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Physics > Young's Modulus


Page location: Info Library> Physics > Young's Modulus
Essentially, Young's Modulus (E) is a measure of the stiffness of a material. Young's modulus, E, can be calculated by dividing the tensile stress by the tensile strain:

E = Tensile Stress / Tensile Strain

The table below shows the approximate Young's Moduli of some common materials.

Material Young's modulus (E) in GPa Young's modulus (E) in lbf/in² (psi)
Rubber (small strain) 0.01 - 0.1 1,500 - 15,000
PTFE (Teflon) 0.5 75000
Low density polyethylene 0.2 30,000
HDPE 1.379 200000
Polypropylene 1.5 - 2 217,000 - 290,000
Bacteriophage capsids 1 - 3 150,000 - 435,000
Polyethylene terephthalate 2 - 2.5 290,000 - 360,000
Polystyrene 3 - 3.5 435,000 - 505,000
Nylon 3 - 7 290,000 - 580,000
Oak wood (along grain) 11 1,600,000
Pine wood (along grain) 8.963 1,300,000
MDF (wood composite) 3.654 530,000
High - strength concrete (under compression) 30 4,350,000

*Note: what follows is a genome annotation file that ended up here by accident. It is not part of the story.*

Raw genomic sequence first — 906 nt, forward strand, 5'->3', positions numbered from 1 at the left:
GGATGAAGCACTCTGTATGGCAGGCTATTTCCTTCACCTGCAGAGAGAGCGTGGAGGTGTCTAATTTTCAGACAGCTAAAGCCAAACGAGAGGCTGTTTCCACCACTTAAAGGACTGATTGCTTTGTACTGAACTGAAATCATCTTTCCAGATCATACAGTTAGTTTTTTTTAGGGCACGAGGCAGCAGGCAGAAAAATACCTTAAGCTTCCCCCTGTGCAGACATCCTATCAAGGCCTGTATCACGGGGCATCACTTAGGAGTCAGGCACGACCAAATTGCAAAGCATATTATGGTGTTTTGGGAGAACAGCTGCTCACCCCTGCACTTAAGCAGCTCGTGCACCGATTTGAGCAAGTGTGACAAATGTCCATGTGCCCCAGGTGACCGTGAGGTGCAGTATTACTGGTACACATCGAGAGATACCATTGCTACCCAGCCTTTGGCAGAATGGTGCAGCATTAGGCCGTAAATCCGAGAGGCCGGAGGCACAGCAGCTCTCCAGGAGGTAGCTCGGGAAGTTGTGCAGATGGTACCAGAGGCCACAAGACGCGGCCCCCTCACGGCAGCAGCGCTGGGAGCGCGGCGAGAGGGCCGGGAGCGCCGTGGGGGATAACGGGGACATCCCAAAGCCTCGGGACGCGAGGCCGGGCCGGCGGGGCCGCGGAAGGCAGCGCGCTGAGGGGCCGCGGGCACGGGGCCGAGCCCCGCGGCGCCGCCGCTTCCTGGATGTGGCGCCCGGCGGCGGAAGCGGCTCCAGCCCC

Magnesiummetal (Mg) 45 6,500,000
Aluminium alloy 69 10,000,000
Glass 65 - 90 9,400,000 - 13,000,000
Brass and bronze 103 - 124 17,000,000
Titanium (Ti) 105 - 120 15,000,000 - 17,500,000
Copper (Cu) 110 - 130 16,000,000 - 19,000,000
Carbon fiber reinforced plastic (50/50 fibre/matrix, unidirectional, along grain) 125 - 150 18,000,000 - 22,000,000
Wrought iron and steel 190 - 210 30,000,000
Beryllium (Be) 287 41,500,000
Tungsten (W) 400 - 410 58,000,000 - 59,500,000
Silicon carbide (SiC) 450 65,000,000
Osmium (Os) 550  
Tungsten carbide (WC) 450 - 650 65,000,000 - 94,000,000
Single carbon nanotube 1,000+ 145,000,000+
Diamond (C) 1,050 - 1,200 150,000,000 - 175,000,000

Young's modulus is named after Thomas Young, an 18th Century British scientist.